Inner healing beliefs and techniques continue to deceive many Christians. A central belief is that we are the way we are because of past hurts that need to be healed through reliving the past and bringing Jesus into past events. This is a deceptive combination of Freudian psychology and occult visualization. The inner healer is convinced that present problems are expressions of past wounds that must be healed before the person can overcome problems of living and get on with life.
The inner healer, through various techniques, encourages the person to remember past events and to connect them with present problems or pain. He may use hypnosis or he may simply make suggestions about what might have happened. Such suggestions often act in the same way as hypnosis for people who are susceptible to suggestion and who have strong imaginations. The healer may guide the person back through past events, which may or may not have happened, through visualizing these events.
The healer helps the person not only to relive the actual or created past, but also to feel the pain and agony. This highly emotional part of inner healing is similar to Freud’s abreaction. Either prior to or at this point of emotional intensity, a Jesus figure is brought into the scene to bring healing. Some inner healers do this through guided imagery, others make suggestions about what Jesus may be doing or saying, and still others let the person who has already been led to this point of intensity to wait expectantly for Jesus to speak or act. This is all highly suggestive and, because of the use of occult-type visualization, the Jesus being visualized, having been created by the healer or the client, cannot be the Jesus of the Bible.
While different inner healers may have their own combination of techniques and therefore claim that what they do is quite different from the above brief description, they all attempt to change present problems by changing some aspect of the past through bringing the client back to a painful event (either actually remembered or created under suggestion) and by helping the person to reexperience the pain of the past. There are far more inner healers than one can know about, but some of the prominent names are Agnes Sanford, Ruth Carter Stapleton, John and Paula Sandford, Leanne Payne, David Seamands, Dennis and Rita Bennett, and Ed Smith, even though he claims that his “TheoPhostic Counseling” is different from inner healing.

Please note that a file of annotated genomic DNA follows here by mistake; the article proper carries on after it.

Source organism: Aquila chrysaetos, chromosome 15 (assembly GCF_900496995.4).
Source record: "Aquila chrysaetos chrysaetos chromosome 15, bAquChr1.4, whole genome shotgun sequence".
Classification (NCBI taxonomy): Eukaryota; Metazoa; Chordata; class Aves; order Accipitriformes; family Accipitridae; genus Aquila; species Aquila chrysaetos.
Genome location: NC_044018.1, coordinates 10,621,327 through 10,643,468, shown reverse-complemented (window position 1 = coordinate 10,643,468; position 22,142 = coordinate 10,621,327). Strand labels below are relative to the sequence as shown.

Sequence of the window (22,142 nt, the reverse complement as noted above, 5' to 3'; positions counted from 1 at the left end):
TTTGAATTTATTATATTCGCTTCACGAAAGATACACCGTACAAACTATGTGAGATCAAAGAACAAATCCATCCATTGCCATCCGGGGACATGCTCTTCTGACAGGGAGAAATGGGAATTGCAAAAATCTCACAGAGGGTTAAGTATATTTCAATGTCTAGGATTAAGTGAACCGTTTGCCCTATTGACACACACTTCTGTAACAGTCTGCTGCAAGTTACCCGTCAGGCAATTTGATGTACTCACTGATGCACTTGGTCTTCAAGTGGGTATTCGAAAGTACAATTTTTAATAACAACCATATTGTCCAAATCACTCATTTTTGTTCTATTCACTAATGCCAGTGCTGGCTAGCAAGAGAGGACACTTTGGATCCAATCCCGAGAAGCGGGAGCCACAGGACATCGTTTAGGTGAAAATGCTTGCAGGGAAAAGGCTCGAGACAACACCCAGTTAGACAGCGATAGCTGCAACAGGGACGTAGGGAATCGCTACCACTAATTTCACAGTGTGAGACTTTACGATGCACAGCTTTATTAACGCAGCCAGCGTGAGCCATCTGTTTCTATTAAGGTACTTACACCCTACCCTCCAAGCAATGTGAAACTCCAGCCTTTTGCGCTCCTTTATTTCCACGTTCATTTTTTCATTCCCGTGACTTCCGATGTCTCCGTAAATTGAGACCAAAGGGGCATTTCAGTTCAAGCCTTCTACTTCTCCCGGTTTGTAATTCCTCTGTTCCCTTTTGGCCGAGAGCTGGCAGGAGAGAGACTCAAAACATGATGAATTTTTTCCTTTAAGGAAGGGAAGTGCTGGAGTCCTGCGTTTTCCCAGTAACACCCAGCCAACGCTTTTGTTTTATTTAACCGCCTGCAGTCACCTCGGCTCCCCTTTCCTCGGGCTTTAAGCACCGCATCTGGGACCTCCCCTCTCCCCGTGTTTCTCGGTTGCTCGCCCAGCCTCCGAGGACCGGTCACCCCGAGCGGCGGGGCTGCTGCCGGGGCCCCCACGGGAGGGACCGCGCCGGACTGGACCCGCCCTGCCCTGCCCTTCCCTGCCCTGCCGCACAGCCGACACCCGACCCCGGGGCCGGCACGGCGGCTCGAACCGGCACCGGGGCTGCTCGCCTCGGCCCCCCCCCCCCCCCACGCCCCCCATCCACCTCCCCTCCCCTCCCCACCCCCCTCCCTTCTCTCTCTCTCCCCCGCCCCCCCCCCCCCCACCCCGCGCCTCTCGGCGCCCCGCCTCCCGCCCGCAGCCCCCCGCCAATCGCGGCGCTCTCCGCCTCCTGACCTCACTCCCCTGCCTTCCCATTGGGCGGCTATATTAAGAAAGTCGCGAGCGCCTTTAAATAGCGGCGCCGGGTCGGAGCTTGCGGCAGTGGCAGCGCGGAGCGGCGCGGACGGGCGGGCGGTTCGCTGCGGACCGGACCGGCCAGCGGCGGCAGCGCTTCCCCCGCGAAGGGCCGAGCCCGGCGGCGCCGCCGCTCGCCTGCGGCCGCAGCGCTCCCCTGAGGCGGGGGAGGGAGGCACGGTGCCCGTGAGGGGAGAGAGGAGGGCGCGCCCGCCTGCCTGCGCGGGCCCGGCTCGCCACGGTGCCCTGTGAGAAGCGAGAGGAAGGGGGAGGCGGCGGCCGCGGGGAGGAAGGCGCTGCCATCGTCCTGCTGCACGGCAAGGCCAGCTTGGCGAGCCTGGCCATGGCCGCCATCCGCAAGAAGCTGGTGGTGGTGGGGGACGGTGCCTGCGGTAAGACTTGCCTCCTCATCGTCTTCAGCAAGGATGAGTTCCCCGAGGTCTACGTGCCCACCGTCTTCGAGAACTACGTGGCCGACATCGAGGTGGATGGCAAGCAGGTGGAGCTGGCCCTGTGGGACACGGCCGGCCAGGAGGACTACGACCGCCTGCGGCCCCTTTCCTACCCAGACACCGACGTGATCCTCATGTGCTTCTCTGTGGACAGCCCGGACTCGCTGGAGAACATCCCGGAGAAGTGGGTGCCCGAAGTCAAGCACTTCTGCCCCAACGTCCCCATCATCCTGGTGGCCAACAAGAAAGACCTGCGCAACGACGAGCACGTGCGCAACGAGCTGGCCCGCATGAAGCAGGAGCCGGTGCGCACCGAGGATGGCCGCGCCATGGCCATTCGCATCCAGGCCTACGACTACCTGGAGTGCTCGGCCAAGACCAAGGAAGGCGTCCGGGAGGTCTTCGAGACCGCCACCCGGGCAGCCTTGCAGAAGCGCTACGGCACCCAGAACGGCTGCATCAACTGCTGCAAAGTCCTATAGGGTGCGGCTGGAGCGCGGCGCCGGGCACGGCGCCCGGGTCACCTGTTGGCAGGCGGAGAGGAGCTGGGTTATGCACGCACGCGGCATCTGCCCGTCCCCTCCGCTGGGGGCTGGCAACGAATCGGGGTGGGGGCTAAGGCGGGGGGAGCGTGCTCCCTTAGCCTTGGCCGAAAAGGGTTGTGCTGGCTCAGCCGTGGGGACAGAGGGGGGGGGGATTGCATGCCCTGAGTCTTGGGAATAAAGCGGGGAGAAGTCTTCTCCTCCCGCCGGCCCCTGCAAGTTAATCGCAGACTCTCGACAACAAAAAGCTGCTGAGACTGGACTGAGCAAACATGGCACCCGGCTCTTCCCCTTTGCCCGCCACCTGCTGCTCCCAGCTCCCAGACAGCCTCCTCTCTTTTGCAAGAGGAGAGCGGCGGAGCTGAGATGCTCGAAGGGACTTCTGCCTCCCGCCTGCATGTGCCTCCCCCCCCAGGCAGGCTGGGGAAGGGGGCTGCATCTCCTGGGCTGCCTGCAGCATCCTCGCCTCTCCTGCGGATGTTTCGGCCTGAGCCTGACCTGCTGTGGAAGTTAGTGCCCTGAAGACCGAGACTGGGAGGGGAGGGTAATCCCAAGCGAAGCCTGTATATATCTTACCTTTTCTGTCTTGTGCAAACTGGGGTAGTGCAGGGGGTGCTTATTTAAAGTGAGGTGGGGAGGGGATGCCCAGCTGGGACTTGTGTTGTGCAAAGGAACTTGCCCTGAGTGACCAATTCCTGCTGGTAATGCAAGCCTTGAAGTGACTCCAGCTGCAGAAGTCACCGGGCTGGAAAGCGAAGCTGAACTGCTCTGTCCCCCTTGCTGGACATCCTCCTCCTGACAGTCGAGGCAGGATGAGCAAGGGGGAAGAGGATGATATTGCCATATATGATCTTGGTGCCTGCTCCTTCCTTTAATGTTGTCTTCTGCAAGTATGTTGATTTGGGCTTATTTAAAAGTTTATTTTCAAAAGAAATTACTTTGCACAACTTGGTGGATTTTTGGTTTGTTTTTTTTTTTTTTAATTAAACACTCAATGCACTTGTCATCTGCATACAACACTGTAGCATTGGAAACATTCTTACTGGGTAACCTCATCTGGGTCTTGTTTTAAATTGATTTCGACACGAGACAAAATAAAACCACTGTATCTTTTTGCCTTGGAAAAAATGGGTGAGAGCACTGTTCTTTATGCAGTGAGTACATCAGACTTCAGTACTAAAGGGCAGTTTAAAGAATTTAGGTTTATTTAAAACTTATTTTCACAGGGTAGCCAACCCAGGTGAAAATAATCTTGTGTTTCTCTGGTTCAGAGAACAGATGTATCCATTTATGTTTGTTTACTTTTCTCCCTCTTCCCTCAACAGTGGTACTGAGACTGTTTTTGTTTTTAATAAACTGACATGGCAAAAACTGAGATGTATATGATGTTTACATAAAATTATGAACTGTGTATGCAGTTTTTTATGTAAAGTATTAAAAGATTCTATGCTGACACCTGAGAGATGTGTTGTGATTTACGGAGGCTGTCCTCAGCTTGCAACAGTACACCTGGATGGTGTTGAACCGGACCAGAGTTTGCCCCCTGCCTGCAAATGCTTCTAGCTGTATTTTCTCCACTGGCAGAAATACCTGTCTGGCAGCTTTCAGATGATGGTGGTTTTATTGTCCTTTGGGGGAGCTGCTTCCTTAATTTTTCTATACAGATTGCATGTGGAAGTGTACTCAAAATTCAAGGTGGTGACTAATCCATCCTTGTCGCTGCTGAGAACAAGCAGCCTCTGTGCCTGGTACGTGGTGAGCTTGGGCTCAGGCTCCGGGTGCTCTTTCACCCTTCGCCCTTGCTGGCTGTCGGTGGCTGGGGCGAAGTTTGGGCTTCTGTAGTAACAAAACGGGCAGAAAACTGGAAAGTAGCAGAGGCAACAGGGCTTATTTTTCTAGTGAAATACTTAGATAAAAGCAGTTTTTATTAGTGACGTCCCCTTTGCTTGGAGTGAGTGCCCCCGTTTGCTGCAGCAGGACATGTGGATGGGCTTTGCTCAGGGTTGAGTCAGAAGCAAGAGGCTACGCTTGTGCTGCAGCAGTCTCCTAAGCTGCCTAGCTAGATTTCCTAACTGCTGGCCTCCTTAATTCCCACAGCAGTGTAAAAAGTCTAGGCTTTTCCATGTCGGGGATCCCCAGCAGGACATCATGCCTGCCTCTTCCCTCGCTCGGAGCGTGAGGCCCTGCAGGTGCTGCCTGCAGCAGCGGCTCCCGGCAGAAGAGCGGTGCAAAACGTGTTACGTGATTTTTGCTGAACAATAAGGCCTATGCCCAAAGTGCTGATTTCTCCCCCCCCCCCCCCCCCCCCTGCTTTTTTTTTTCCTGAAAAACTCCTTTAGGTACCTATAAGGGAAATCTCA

Jesus works miraculously in our innermost being through the Word of God and the work of the Holy Spirit and therefore brings about what some may call “inner healing.” But that’s where the similarity ends regarding what Jesus does and what the inner healers do. The similarity is only in the use of the words “inner healing,” but that’s why it is so deceptive. People assume that, because Jesus works on the inside, all inner healing must be from Him. Nevertheless, while the inner healing movement claims to be Christian and uses a great deal of Scripture and brings a visualized Jesus onto the scene, the inner healing movement comes from the world, the flesh, and the devil. It relies on psychological ideas and techniques gleaned or absorbed from the world. It appeals to the flesh because the flesh would rather be “healed” than reproved of sin. And, it often uses Satanic methods of suggestion and occult visualization.
Dr. Jane Gumprecht’s book Abusing Memory reveals the history of the movement and its founder, Agnes Sanford; describes what goes on in inner healing; reveals its occult rather than Christian roots; and warns Christians to stay away. We recently received a letter from Dr. Gumprecht in which she says that she receives calls and letters about her book because of John and Paula Sandford’s continuing worldwide influence in spreading inner healing throughout various churches and denominations. Dr. Gumprecht’s book includes quotes from the Sandfords’ books, which clearly indicate they are devoted followers and promoters of Agnes Sanford’s deceptive inner healing practices. Abusing Memory is an important book for anyone who needs information about inner healing.
Other materials offered by PsychoHeresy Awareness Ministries having to do with the dangers of inner healing, in addition to Abusing Memory, are: “‘Damaged’ Emotions: ‘Healing’ or Holiness?” in which Debbie Dewart critiques David Seamand’s book Healing for Damaged Emotions; “Healing the Homosexual Pain? A Critique of The Broken Image and Crisis in Masculinity by Leanne Payne,” in which Dewart critiques Payne’s inner healing teachings; and our book TheoPhostic Counseling Divine Revelation? or PsychoHeresy? in which we critique Ed Smith’s combination of psychotherapy and inner healing.
(PAL V8N2 * March-April 2000)